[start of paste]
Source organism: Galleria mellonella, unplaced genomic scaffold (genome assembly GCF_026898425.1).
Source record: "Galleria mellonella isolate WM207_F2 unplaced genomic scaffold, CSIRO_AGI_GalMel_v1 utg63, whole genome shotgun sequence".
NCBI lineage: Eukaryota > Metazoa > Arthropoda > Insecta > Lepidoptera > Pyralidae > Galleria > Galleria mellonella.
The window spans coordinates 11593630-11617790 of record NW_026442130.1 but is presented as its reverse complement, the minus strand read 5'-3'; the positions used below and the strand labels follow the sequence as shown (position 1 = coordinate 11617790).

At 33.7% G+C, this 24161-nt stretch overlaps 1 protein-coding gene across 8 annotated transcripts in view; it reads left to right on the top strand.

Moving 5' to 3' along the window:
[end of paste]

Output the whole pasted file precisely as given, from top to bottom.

Source organism: Galleria mellonella, unplaced genomic scaffold (genome assembly GCF_026898425.1).
Source record: "Galleria mellonella isolate WM207_F2 unplaced genomic scaffold, CSIRO_AGI_GalMel_v1 utg63, whole genome shotgun sequence".
NCBI lineage: Eukaryota > Metazoa > Arthropoda > Insecta > Lepidoptera > Pyralidae > Galleria > Galleria mellonella.
The window spans coordinates 11593630-11617790 of record NW_026442130.1 but is presented as its reverse complement, the minus strand read 5'-3'; the positions used below and the strand labels follow the sequence as shown (position 1 = coordinate 11617790).

At 33.7% G+C, this 24161-nt stretch overlaps 1 protein-coding gene across 8 annotated transcripts in view; it reads left to right on the top strand.

Moving 5' to 3' along the window: